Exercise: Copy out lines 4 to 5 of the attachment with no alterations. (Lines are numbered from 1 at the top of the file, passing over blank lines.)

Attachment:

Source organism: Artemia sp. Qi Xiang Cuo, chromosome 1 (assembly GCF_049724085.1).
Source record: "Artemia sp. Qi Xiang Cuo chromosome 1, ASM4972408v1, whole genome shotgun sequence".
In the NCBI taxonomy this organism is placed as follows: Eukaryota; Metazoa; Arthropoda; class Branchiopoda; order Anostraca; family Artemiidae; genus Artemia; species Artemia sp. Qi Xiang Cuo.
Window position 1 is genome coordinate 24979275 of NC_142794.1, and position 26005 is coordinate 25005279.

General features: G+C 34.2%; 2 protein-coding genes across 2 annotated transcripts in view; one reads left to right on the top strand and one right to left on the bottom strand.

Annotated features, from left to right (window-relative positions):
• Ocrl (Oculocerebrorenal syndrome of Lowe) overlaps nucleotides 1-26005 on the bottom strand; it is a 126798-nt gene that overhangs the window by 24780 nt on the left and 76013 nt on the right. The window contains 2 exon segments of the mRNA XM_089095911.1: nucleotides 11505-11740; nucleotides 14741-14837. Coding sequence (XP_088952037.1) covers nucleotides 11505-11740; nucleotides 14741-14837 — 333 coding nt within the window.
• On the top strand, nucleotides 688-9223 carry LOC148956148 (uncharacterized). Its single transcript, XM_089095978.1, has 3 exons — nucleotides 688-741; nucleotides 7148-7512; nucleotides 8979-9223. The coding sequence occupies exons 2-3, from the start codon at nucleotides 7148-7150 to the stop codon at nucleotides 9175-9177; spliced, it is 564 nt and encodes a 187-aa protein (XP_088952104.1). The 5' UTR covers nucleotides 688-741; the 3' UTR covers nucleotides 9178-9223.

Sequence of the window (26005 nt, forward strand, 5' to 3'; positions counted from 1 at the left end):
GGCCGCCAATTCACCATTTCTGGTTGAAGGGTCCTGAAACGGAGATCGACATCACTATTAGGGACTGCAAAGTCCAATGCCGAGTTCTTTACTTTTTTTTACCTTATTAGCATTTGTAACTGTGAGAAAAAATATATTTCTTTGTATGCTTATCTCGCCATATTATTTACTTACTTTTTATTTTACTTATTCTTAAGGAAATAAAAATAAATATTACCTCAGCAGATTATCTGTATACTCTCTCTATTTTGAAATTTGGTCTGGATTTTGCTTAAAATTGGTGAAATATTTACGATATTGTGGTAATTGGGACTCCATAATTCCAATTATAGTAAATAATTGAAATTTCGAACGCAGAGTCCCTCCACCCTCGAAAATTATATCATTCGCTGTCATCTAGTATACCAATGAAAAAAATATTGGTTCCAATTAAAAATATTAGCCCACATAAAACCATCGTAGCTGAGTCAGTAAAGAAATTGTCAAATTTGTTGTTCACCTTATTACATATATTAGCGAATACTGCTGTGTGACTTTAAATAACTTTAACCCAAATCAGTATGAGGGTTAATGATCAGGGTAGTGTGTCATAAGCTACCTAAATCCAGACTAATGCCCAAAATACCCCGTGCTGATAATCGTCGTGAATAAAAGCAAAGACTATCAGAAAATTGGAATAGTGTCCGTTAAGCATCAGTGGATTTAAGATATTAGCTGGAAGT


Window position 1 is genome coordinate 24979275 of NC_142794.1, and position 26005 is coordinate 25005279.

General features: G+C 34.2%; 2 protein-coding genes across 2 annotated transcripts in view; one reads left to right on the top strand and one right to left on the bottom strand.